SEC. 2. It shall be unlawful for any native of the Philippine Islands who is a member of a non-Christian tribe within the meaning of the Act Numbered Thirteen hundred and ninety-seven, to buy, receive, have in his possession, or drink any ardent spirits, ale, beer, wine, or intoxicating liquors of any kind, other than the so-called native wines and liquors which the members of such tribes have been accustomed themselves to make prior to the passage of this Act, except as provided in section one hereof; and it shall be the duty of any police officer or other duly authorized agent of the Insular or any provincial, municipal or township government to seize and forthwith destroy any such liquors found unlawfully in the possession of any member of a non-Christian tribe.
SEC. 3. Any person violating the provisions of section one or section two of this Act shall, upon conviction thereof, be punishable for each offense by a fine of not exceeding two hundred pesos or by imprisonment for a term not exceeding six months, in the discretion of the court.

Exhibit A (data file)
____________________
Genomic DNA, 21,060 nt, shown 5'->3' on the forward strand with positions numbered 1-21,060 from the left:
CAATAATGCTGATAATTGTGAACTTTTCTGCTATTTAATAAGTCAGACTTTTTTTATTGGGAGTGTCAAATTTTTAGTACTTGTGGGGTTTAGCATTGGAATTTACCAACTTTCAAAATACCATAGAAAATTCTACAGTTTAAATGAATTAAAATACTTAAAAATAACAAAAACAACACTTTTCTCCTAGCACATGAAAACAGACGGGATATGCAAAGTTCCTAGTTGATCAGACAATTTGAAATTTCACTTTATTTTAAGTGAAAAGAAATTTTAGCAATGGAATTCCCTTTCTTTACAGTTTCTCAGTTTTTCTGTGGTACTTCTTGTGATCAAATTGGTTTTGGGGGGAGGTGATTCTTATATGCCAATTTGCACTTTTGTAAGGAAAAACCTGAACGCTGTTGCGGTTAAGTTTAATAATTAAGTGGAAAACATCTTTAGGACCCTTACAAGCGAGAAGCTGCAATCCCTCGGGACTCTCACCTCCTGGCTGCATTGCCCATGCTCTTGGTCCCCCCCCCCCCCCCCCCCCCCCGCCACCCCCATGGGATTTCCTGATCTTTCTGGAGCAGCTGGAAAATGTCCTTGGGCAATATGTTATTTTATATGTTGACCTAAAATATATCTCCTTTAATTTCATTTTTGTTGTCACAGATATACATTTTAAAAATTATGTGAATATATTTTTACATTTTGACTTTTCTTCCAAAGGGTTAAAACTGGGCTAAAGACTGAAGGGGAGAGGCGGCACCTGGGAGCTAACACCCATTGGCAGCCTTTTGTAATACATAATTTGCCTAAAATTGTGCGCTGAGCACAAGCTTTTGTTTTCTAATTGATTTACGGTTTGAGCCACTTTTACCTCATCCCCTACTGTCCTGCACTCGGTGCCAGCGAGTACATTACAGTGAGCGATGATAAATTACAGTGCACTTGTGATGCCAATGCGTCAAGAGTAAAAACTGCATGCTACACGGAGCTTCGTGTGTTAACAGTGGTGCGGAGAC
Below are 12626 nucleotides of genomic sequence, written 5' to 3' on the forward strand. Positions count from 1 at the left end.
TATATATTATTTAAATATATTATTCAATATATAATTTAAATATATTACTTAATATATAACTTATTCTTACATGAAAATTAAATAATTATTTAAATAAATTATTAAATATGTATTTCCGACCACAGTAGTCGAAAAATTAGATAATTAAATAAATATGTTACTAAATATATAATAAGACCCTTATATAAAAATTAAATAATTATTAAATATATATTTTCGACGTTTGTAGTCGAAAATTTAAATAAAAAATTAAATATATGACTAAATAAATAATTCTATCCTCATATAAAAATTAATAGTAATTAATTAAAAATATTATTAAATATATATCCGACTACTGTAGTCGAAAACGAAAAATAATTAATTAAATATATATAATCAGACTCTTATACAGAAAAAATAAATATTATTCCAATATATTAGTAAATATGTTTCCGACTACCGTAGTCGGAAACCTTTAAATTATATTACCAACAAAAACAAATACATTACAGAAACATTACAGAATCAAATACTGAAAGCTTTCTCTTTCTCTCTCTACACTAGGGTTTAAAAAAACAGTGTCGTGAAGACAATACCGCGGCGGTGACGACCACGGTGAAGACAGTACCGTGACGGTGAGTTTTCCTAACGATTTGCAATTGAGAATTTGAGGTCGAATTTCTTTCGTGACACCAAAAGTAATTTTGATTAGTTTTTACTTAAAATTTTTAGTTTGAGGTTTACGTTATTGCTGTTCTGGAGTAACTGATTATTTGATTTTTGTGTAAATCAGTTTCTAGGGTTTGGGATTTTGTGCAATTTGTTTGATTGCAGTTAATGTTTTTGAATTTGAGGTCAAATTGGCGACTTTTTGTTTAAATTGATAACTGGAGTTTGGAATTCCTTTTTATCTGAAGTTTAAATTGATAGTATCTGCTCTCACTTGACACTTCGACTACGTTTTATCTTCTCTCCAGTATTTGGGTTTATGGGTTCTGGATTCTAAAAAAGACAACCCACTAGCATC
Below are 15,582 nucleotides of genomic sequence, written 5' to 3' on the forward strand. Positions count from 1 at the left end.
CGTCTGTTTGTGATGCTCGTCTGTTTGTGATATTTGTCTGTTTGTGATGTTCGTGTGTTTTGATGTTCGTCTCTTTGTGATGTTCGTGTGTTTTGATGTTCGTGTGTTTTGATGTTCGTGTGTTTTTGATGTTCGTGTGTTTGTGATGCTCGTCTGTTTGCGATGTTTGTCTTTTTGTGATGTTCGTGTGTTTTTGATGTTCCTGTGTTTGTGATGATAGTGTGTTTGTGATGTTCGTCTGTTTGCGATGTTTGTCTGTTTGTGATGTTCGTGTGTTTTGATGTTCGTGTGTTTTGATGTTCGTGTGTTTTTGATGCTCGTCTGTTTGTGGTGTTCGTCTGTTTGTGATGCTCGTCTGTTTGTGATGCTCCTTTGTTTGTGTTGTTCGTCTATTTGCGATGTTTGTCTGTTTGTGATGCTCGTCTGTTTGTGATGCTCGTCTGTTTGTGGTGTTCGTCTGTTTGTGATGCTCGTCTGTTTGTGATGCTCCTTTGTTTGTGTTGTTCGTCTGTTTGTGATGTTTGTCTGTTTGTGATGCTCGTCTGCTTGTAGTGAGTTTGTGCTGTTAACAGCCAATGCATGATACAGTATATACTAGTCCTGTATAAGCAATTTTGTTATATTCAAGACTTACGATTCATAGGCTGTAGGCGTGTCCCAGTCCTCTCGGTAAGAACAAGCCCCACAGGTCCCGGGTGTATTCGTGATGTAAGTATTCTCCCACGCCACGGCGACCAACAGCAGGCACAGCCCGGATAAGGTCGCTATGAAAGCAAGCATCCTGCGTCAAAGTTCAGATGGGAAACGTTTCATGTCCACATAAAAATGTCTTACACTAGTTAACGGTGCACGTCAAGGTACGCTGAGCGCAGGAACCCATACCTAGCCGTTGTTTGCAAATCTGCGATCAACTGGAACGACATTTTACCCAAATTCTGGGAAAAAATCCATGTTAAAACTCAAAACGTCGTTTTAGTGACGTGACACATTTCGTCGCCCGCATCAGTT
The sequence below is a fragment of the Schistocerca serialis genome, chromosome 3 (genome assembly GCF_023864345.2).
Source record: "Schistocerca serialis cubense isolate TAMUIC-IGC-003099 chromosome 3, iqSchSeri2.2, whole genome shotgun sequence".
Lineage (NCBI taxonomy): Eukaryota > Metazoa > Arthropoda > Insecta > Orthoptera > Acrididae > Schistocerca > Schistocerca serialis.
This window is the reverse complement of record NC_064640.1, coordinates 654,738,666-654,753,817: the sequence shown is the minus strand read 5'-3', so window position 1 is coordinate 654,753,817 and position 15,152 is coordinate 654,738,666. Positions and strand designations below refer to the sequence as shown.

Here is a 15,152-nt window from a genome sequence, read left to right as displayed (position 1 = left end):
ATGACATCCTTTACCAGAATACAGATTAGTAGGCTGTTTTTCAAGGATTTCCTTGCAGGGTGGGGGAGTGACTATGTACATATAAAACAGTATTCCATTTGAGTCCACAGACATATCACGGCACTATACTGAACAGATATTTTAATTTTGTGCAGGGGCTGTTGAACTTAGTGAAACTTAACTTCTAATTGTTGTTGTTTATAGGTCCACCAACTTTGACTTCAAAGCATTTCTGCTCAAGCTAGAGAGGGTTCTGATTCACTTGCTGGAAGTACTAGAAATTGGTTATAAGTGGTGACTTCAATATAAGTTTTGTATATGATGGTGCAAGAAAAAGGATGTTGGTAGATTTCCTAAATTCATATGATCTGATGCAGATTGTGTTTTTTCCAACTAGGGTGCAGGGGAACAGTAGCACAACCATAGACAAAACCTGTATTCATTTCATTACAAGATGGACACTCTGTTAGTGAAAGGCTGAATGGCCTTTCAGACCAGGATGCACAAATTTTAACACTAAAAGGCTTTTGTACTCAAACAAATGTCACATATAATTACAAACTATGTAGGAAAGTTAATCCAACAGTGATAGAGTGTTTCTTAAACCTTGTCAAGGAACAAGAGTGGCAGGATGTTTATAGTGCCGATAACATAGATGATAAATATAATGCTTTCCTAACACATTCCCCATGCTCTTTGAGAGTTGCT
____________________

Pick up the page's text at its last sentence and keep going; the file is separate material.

The accused challenges the constitutionality of the Act on the following grounds:
(1) That it is discriminatory and denies the equal protection of the laws;
(2) That it is violative of the due process clause of the Constitution: and.
(3) That it is improper exercise of the police power of the state.
Counsel for the appellant holds out his brief as the “brief for the non-Christian tribes.” It is said that as these less civilized elements of the Filipino population are “jealous of their rights in a democracy,” any attempt to treat them with discrimination or “mark them as inferior or less capable rate or less entitled” will meet with their instant challenge. As the constitutionality of the Act here involved is questioned for purposes thus mentioned, it becomes imperative to examine and resolve the issues raised in the light of the policy of the government towards the non-Christian tribes adopted and consistently followed from the Spanish times to the present, more often with sacrifice and tribulation but always with conscience and humanity.